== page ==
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Arizona Diamondbacks and the 2023 Draft: Arjun Nimmala

Looking at another prep star for Arizona to target in the 2023 draft.

Name: Arjun Nimmala
School: Strawberry Crest, FL
Position: SS
Height/Weight: 6’1″, 170 lbs
B/T: R/R
D.O.B.: October 16, 2005
Committed: Florida State
Comp: Alfonso Soriano, Francisco Lindor


Hit: 50 Power: 55+ Run: 50 Field: 55 Arm: 55 Overall: 55

The Rundown|

One of the first thing that stands out when looking at the draft case for Arjun Nimmala is that he is one of the youngest players in the 2023 class. He will still be 17 on draft day. As an underclassman, Nimmala made a name for himself with his impressive defensive aptitude in the middle infield, but as he’s added strength to his wiry frame, his tools have taken a jump and so has his draft stock. Of the prep class (and possibly even compared to the entire draft class), Nimmala has some of the very best defensive tools to be seen. However, there are many who believe that he will physically mature himself off of short and to the hot corner, where his soft hands and strong arm will allow him to be a plus or possibly even plus-plus defender. While still physically underdeveloped, Nimmala already checks in at 6’1” and 170 lbs. Chances are, future development will include size gains in both height and weight. If so, Nimmala may find himself hard-pressed to remain at short long-term despite having the physical tools for the position.

The upside to Nimmala’s size and age is that there is still more room for his tools to grow as well. Currently, Nimmala uses his wiry frame to produce a quick, whip-like stroke that generates a surprising amount of raw power. If Nimmala fills out physically without losing his quick-twitch hands, he should graduate into easy plus power.

Last season, Nimmala hit .479 with six home runs and 29 RBIs in 25 games for the Strawberry Crest Chargers en route to being named Florida’s Gatorade High School Player of the Year. Additionally, Nimmala was also a Rawlings/Perfect Game Preseason First Team All-American and an Under Armour All-American along with being a First Team All-Conference selection. Adding yet more accolades, Nimmala also won the Wade Boggs Athletic Achievement Award. In the field, Nimmala committed 15 errors across 77 high school games. Meanwhile, on the bases, he managed 31 stolen bases in those same 77 games.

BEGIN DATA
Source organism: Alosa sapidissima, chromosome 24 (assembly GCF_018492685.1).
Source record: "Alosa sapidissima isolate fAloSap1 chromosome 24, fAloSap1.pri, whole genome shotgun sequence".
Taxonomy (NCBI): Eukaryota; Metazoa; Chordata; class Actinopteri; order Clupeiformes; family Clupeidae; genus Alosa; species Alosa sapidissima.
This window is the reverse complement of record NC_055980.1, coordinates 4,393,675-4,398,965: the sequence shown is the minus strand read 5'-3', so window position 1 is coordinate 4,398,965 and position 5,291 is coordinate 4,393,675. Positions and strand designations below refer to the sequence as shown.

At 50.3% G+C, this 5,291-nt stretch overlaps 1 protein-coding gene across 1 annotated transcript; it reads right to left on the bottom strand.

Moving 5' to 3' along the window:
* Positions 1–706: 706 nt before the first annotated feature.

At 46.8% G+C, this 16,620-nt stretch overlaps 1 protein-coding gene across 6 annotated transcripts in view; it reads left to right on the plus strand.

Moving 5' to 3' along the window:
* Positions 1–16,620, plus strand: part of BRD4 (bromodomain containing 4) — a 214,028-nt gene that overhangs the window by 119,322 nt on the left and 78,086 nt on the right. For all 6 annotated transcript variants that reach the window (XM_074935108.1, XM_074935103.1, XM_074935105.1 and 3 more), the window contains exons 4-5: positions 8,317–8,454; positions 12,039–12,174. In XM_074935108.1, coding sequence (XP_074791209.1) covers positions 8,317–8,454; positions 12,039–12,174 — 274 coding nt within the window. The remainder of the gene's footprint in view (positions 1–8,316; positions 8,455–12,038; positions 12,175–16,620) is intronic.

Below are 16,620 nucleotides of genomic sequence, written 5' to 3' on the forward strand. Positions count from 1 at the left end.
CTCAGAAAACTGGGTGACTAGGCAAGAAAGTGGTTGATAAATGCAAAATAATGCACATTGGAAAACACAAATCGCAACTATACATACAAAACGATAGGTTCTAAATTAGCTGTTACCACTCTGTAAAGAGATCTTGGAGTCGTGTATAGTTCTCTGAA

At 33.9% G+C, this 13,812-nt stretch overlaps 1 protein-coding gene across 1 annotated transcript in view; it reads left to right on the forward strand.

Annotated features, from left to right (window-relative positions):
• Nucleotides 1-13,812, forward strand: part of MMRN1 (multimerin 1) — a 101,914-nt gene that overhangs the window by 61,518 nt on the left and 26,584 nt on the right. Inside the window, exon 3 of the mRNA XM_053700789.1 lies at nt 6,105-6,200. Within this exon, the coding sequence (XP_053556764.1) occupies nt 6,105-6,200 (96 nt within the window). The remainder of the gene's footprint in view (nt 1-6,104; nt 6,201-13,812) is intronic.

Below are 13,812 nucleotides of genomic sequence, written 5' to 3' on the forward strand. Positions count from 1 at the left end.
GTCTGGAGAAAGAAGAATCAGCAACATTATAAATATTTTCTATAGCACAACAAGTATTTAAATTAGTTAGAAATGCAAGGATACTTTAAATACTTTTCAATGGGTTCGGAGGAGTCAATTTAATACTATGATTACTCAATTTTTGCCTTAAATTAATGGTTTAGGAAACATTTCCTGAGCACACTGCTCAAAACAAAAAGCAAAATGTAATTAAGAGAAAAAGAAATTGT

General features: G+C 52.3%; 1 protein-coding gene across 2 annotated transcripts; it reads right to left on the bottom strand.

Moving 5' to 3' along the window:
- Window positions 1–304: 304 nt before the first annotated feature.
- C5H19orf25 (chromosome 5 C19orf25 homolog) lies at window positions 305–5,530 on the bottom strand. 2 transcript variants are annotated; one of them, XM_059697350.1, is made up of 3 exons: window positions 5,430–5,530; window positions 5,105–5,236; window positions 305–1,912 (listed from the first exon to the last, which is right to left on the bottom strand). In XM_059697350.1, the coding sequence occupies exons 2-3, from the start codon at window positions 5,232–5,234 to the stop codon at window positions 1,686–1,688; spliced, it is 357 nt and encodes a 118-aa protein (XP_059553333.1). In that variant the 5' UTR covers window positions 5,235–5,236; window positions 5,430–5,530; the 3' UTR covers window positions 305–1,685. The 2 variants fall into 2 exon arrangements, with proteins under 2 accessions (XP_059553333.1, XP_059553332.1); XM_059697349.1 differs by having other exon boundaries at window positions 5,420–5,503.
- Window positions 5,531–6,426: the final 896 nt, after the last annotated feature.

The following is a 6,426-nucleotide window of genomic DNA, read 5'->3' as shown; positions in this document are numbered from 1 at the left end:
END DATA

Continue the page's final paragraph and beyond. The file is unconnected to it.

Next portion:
The biggest knock in Nimmala’s current game is his pitch selection and ability to handle breaking pitches away. There are still vestiges of his cricket swing in his bat which, while allowing him to punish pitches middle-in with vicious regularity, leaves him exposed to pitches away that continue to move away from his body. This hole in his game held Nimmala back on prospect boards for a while. Then, this last spring, Nimmala began working on his hitting more and showed signs that he is going to be able to adapt to higher level pitching. This adjustment has catapulted Nimmala up draft boards across the industry as there is now a growing consensus that his bat will be just fine, something that needs to hold true if it ever comes to pass that he moves to third from short. He is currently ranked 29th overall at Fangraphs, 19th at Baseball America, and 11th at MLB Pipeline. Keith Law mocks him to be taken #17 in the draft, though others have Nimmala going as high as #9.

Nimmala participated in and gave an interview during the recent draft combine. Here is the interview, courtesy of

The Bard’s Take|

As Keith Law so aptly points out in his mock draft reasoning, Nimmala would be a top-tier draft prospect if his hit tool had matured a bit faster, as he would then demonstrate present plus grades in hitting, power, and defense at a skilled, up-the-middle position. Instead, Nimmala’s age and the timing of his hit development has placed him in a secondary tier, one that projects the same level of plus tools at a premium position, but that also comes with a longer timeframe for development and thus, also more risk than some of the other bats that will go earlier in the draft. NImmala is arguably the best prep shortstop in the draft and, if he sticks at the position after growing, could potentially be the best shortstop overall. Compared with Colin Houk, Nimmala brings a better defensive upside and considerably more power at the plate. On the other hand, his hitting is not as refined as Houck’s and there are the lingering concerns that Nimmala may still slide over to third because of his potential future size.

As with Houck, there are no draft opol savings to be found by taking Nimmala at #12. With some boards having Nimmala as a borderline top-10 talent, anyone drafting him is going to need to pony up if they want to keep him from honouring his commitment to the Seminoles.

Next up: Aidan Miller